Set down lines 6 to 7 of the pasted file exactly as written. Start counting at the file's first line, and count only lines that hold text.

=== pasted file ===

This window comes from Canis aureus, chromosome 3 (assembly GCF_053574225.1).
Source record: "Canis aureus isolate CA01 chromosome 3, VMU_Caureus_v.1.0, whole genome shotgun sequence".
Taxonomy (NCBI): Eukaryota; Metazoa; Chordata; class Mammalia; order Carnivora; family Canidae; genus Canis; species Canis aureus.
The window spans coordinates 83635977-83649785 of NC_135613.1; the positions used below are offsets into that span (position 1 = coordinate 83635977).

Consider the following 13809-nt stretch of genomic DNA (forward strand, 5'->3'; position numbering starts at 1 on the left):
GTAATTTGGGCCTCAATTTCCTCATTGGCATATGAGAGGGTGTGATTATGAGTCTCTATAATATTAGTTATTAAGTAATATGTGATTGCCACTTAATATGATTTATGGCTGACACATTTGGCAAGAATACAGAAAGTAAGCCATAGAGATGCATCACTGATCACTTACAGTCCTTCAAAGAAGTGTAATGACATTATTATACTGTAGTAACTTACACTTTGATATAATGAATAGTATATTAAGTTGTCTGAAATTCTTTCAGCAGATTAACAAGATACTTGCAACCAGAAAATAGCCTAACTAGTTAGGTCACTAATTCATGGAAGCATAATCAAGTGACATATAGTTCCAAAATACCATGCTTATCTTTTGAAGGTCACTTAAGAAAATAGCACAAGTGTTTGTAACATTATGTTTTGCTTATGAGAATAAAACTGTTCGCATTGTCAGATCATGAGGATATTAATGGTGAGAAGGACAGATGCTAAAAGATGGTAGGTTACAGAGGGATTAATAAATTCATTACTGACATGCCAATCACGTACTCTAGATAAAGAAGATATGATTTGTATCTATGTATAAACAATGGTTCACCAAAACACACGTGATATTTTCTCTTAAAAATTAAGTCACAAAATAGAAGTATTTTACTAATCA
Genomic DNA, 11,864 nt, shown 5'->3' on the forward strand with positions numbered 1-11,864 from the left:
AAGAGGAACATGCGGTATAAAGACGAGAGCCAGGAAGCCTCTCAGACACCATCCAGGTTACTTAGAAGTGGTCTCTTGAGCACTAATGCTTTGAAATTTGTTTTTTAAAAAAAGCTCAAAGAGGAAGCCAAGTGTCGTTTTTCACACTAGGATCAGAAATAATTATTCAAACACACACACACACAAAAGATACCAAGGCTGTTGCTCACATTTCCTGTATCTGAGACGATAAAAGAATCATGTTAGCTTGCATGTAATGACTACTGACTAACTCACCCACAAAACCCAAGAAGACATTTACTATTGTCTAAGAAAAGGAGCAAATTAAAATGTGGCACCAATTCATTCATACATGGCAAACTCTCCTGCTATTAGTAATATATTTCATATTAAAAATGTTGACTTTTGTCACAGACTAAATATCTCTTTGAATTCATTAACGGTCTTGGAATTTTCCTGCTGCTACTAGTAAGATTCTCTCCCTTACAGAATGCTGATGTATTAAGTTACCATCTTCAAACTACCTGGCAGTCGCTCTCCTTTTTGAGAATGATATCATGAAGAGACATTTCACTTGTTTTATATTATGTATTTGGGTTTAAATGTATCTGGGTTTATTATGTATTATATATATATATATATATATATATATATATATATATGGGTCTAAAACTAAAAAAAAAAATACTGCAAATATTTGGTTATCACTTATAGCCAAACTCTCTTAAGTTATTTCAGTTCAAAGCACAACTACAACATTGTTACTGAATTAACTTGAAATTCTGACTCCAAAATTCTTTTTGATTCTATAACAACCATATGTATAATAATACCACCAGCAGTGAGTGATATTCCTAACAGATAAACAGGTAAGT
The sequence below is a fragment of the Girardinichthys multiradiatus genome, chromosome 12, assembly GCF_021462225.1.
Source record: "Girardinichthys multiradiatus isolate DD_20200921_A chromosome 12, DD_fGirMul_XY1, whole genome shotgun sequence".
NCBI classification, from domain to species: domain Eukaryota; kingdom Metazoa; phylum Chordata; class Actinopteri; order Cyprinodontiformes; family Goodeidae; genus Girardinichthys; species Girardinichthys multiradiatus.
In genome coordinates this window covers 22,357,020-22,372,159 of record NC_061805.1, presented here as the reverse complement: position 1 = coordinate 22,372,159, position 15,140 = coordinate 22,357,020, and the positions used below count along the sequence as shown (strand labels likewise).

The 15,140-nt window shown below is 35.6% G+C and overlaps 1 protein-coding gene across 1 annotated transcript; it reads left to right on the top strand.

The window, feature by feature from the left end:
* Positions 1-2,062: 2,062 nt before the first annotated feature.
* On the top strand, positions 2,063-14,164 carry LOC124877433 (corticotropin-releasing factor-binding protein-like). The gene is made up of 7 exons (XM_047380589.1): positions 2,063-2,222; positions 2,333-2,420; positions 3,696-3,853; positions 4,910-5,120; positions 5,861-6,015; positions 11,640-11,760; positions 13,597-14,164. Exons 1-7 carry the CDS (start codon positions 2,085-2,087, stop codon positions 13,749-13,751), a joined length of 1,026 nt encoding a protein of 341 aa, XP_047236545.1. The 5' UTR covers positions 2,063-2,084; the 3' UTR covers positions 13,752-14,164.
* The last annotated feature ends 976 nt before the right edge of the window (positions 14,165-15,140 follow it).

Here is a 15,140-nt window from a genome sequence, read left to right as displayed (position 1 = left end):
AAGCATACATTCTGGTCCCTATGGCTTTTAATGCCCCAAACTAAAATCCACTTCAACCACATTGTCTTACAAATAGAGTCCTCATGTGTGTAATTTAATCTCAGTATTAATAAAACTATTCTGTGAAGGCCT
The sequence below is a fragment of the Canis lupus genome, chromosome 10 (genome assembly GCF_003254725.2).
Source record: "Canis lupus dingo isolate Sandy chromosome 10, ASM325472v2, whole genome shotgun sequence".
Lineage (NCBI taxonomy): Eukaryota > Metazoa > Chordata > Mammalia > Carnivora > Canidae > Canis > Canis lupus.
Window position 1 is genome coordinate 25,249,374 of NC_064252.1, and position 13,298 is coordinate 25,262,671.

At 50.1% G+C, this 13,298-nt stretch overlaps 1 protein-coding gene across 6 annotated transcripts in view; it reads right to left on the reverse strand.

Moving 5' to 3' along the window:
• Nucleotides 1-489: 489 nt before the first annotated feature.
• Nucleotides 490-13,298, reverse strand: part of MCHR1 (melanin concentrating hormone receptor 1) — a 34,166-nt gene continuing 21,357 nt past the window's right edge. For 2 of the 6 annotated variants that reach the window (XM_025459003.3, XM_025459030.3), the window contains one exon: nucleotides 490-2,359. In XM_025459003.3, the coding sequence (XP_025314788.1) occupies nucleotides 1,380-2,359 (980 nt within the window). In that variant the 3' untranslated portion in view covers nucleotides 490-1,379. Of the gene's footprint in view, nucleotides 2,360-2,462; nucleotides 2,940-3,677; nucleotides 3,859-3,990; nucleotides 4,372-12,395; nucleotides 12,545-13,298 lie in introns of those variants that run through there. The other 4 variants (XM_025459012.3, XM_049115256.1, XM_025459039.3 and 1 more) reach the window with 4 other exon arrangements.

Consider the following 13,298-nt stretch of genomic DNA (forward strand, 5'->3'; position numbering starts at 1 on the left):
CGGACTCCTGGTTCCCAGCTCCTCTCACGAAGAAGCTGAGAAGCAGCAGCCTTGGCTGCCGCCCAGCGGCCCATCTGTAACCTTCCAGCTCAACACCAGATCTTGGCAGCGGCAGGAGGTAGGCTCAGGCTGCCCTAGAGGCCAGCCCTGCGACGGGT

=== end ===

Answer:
GTAATTTGGGCCTCAATTTCCTCATTGGCATATGAGAGGGTGTGATTATGAGTCTCTATAATATTAGTTATTAAGTAATATGTGATTGCCACTTAATATGATTTATGGCTGACACATTTGGCAAGAATACAGAAAGTAAGCCATAGAGATGCATCACTGATCACTTACAGTCCTTCAAAGAAGTGTAATGACATTATTATACTGTAGTAACTTACACTTTGATATAATGAATAGTATATTAAGTTGTCTGAAATTCTTTCAGCAGATTAACAAGATACTTGCAACCAGAAAATAGCCTAACTAGTTAGGTCACTAATTCATGGAAGCATAATCAAGTGACATATAGTTCCAAAATACCATGCTTATCTTTTGAAGGTCACTTAAGAAAATAGCACAAGTGTTTGTAACATTATGTTTTGCTTATGAGAATAAAACTGTTCGCATTGTCAGATCATGAGGATATTAATGGTGAGAAGGACAGATGCTAAAAGATGGTAGGTTACAGAGGGATTAATAAATTCATTACTGACATGCCAATCACGTACTCTAGATAAAGAAGATATGATTTGTATCTATGTATAAACAATGGTTCACCAAAACACACGTGATATTTTCTCTTAAAAATTAAGTCACAAAATAGAAGTATTTTACTAATCA
Genomic DNA, 11,864 nt, shown 5'->3' on the forward strand with positions numbered 1-11,864 from the left: